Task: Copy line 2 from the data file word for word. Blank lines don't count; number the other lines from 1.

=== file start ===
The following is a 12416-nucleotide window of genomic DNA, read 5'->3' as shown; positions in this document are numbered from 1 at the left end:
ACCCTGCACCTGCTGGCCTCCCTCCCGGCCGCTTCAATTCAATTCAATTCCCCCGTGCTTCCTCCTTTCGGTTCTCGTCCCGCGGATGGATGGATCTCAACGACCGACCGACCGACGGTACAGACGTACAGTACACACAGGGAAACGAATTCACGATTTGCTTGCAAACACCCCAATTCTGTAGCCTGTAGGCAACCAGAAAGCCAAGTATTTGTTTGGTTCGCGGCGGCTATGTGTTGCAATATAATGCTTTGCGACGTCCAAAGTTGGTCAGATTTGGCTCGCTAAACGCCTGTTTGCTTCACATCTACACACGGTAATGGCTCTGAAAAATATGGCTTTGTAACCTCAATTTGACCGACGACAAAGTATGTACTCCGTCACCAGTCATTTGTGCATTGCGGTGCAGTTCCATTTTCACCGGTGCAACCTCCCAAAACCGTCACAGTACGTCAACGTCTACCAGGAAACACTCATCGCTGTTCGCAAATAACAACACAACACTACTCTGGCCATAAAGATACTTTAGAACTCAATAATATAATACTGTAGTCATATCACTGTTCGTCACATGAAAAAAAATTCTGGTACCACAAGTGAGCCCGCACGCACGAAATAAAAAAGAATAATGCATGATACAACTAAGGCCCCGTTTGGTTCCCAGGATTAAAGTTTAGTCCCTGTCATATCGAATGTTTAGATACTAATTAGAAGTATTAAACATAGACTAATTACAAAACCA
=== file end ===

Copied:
ACCCTGCACCTGCTGGCCTCCCTCCCGGCCGCTTCAATTCAATTCAATTCCCCCGTGCTTCCTCCTTTCGGTTCTCGTCCCGCGGATGGATGGATCTCAACGACCGACCGACCGACGGTACAGACGTACAGTACACACAGGGAAACGAATTCACGATTTGCTTGCAAACACCCCAATTCTGTAGCCTGTAGGCAACCAGAAAGCCAAGTATTTGTTTGGTTCGCGGCGGCTATGTGTTGCAATATAATGCTTTGCGACGTCCAAAGTTGGTCAGATTTGGCTCGCTAAACGCCTGTTTGCTTCACATCTACACACGGTAATGGCTCTGAAAAATATGGCTTTGTAACCTCAATTTGACCGACGACAAAGTATGTACTCCGTCACCAGTCATTTGTGCATTGCGGTGCAGTTCCATTTTCACCGGTGCAACCTCCCAAAACCGTCACAGTACGTCAACGTCTACCAGGAAACACTCATCGCTGTTCGCAAATAACAACACAACACTACTCTGGCCATAAAGATACTTTAGAACTCAATAATATAATACTGTAGTCATATCACTGTTCGTCACATGAAAAAAAATTCTGGTACCACAAGTGAGCCCGCACGCACGAAATAAAAAAGAATAATGCATGATACAACTAAGGCCCCGTTTGGTTCCCAGGATTAAAGTTTAGTCCCTGTCATATCGAATGTTTAGATACTAATTAGAAGTATTAAACATAGACTAATTACAAAACCA